Main flowering period is around late May to June, and trimming back after flowering often encourages a second flush of flowers in August.

Being used to Mediterranean climates with poor dry soils, lavender doesn t require feeding, which can also inhibit flowering. 

New plants can be grown from cuttings. Take 6-inch cuttings of non-flowering shoots and strip off the lower leaves. Insert cuttings into pots of any well drained medium and water until rooted - around 3 weeks.

Lavender doesn t do well in long, cold, wet winters which can lead to root rot, although English Lavender is slightly more hardy than other varieties. It dislikes heavy, clay soil or very wet conditions.

Dried lavender leaves and flowers are good in potpourri or made into sachets to scent linen and clothes.  The essential oil helps aid sleep. Lavender flowers are also now popular as a flavouring in food.

Small heath butterfly enjoying Lavandula angustifolia 'Hidcote’

L. Hidcote is best for hedging, growing to around 20 inches in height, while L. Munstead is shorter growing to around 18 inches in height and useful for smaller areas. Lavender hedges can form long walks, edge beds, or bushes can be incorporated into garden borders. They mix particularly well with roses.

There are many species and varieties of lavender in varying shades of blue, mauve, purple, pink, and white.

Flowers are nectar rich making them excellent plants for bees.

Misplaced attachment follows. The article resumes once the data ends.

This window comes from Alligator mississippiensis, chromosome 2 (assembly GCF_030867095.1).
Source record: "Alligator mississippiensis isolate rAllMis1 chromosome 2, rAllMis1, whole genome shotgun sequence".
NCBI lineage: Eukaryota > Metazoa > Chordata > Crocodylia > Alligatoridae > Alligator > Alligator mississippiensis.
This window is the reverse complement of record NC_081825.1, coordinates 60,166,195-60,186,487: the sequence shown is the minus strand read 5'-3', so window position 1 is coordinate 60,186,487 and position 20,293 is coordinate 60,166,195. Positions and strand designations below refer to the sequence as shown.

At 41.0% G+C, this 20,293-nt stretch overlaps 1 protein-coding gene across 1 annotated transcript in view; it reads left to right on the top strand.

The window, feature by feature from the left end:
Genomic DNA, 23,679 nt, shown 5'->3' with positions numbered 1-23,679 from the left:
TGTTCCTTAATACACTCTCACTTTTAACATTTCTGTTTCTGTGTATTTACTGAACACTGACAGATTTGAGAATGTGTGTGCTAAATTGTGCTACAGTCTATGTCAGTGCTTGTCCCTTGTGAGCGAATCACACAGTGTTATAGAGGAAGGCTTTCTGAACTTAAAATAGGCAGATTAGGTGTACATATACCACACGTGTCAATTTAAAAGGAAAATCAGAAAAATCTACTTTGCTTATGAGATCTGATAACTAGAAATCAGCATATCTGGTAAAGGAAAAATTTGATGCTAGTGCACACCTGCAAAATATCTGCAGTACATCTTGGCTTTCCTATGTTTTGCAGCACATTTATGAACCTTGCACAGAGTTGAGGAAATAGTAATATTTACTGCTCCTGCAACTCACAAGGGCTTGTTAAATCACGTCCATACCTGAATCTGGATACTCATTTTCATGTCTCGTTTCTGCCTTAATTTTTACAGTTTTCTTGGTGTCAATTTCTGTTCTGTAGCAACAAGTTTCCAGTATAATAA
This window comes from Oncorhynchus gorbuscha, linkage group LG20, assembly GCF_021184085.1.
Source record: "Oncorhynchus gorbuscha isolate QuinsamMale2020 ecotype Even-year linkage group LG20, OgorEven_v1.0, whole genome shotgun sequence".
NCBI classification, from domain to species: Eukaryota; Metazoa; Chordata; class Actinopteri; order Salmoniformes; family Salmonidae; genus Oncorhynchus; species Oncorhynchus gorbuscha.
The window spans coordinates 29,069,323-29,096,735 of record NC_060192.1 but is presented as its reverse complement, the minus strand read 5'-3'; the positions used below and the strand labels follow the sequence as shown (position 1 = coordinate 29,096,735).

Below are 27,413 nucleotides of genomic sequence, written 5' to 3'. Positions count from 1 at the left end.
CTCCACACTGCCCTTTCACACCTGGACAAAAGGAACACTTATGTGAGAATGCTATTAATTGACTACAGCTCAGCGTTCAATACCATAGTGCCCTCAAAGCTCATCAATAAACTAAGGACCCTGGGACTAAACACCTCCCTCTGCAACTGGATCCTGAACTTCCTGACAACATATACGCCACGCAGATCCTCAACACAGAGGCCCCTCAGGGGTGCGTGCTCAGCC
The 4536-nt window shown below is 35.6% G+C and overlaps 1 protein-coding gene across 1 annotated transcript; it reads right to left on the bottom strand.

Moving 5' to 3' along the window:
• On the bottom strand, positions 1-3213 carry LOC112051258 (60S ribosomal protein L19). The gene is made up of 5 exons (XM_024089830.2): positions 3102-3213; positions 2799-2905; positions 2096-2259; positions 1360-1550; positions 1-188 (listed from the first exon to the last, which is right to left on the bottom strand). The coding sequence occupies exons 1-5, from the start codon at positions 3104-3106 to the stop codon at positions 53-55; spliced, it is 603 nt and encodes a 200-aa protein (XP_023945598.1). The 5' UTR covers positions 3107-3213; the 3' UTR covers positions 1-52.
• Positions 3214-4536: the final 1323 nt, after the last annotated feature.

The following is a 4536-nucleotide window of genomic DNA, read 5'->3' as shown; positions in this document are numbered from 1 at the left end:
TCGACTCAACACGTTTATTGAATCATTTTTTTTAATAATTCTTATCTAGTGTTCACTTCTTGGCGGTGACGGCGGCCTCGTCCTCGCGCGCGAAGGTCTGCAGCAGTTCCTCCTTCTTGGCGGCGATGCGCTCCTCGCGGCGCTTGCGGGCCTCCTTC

A highly perfumed misty mauve lavender hedge is a great addition to any garden.


Cistus is a genus of perennial, evergreen shrubs in the rockrose family, containing some 20 species, found on dry or rocky soils throughout the Mediterranean region.

They are either rounded or spreading in shape, and range from 50cm to 2m in height, although their growth, as for many plants, can be significantly restricted by growing them in well-drained containers. As for lavender, terracotta pots with draining holes and 30cm diameter rims, are ideal, along with free-draining soil mixed with grit and sand. Again, Cistus should be watered sparingly and allowed to dry out between waterings.

Cistus ladanifer

The leaves of Cistus ladanifer and Cistus creticus secrete a gloriously aromatic, sticky resin, historically used in herbal medicine, and still used in the preparation of some perfumes and vermouths.

They are drought tolerant and thrive in poor or moderately fertile, free draining soil, in baking sun, protected from strong winds.

Cistus x purpureus

They are generally considered hardy down to -10OC, but some are considered hardier than others. Those species often regarded as hardier and suitable for small spaces include Cistus ladanifer, Cistus x pulverulentus and Cistus x purpureus.